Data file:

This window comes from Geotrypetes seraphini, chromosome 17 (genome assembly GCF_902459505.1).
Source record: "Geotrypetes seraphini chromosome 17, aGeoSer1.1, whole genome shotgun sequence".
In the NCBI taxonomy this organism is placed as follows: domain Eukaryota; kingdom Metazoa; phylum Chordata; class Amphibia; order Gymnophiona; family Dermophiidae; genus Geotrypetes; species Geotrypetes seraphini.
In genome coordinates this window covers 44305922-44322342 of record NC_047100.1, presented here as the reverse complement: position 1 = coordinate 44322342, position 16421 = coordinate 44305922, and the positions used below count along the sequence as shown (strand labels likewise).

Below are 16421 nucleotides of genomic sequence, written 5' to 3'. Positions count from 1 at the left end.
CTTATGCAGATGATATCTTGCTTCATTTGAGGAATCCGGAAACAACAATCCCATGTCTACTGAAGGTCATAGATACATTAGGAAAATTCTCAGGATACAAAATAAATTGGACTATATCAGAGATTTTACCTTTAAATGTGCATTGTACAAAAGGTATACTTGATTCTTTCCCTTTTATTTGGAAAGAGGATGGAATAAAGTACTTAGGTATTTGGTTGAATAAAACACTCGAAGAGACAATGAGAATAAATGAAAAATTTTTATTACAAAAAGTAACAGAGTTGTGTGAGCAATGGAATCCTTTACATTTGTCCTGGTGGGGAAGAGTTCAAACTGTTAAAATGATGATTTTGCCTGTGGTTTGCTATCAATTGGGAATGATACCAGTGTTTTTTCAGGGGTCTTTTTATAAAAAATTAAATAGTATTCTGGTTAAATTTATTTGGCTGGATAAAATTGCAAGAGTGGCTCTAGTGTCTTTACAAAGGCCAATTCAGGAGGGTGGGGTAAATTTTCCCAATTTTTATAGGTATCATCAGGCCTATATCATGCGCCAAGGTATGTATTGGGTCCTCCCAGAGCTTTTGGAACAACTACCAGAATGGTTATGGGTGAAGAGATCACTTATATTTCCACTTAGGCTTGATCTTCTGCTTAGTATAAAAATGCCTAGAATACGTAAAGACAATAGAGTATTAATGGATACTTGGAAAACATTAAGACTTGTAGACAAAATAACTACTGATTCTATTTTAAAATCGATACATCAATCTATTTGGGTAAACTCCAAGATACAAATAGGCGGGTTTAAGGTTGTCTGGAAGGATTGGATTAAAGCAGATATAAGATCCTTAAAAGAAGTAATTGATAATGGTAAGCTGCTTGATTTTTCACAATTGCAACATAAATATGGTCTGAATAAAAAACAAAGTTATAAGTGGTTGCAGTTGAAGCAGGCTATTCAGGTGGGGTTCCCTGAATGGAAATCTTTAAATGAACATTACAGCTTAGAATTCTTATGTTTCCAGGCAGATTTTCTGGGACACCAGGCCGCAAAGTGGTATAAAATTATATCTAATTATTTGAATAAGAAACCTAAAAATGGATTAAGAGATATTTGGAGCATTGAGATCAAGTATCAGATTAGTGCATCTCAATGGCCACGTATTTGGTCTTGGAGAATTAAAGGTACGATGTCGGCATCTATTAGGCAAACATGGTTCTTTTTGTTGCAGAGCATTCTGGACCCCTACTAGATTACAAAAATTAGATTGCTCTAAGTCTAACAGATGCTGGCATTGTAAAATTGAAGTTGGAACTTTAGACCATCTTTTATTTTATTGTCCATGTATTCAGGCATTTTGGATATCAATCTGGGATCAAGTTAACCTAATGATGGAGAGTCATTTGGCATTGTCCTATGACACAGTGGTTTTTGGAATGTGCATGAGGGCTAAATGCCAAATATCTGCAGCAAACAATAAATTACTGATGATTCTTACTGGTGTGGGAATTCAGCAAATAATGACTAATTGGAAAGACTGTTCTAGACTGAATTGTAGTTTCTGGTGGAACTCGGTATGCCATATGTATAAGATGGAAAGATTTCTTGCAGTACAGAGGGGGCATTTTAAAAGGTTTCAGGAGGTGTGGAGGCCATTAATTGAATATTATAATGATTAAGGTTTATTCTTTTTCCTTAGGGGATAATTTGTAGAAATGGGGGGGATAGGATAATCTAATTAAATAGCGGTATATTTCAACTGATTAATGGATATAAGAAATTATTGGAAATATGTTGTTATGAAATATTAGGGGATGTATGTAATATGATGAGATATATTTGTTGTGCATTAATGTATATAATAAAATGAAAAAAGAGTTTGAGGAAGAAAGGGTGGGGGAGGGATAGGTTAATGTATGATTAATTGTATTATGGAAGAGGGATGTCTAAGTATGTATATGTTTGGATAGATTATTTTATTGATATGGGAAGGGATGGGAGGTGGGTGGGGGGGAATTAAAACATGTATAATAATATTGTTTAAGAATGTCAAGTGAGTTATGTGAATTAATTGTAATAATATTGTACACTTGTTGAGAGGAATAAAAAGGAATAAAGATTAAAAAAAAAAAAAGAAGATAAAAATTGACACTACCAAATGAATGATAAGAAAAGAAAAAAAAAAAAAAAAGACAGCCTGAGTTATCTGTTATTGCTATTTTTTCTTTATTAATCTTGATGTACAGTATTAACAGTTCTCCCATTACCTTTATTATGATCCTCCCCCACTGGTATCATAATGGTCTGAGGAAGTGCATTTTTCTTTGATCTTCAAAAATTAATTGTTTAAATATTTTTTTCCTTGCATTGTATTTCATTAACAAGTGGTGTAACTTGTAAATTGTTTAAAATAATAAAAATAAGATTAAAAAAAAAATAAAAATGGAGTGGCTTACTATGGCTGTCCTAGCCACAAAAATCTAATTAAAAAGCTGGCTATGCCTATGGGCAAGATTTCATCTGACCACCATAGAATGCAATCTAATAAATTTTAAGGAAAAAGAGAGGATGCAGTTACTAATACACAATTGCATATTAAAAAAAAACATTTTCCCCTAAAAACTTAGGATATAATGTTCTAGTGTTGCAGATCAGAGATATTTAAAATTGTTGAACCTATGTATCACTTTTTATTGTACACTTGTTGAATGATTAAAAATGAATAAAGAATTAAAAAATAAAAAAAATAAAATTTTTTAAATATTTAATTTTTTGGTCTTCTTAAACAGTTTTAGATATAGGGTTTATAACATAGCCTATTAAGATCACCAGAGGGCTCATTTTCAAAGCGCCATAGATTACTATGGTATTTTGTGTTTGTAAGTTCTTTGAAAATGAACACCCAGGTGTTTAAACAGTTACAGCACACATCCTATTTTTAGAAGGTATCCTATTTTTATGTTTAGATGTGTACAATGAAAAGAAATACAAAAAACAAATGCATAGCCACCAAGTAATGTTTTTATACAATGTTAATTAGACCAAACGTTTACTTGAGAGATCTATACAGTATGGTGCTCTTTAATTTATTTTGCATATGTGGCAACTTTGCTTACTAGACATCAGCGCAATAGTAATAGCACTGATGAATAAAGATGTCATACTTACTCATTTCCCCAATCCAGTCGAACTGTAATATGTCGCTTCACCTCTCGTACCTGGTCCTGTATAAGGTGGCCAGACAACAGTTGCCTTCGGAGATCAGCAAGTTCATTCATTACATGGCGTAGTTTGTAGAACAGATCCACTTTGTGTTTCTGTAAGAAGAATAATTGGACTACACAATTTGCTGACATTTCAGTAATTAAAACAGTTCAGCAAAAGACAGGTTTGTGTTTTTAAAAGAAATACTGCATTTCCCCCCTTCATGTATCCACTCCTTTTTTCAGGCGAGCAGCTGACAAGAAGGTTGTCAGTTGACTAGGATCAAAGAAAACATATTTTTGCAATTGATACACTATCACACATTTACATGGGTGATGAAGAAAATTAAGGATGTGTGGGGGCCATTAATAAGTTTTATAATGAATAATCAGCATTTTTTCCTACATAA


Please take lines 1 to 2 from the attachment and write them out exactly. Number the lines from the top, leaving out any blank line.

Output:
This window comes from Geotrypetes seraphini, chromosome 17 (genome assembly GCF_902459505.1).
Source record: "Geotrypetes seraphini chromosome 17, aGeoSer1.1, whole genome shotgun sequence".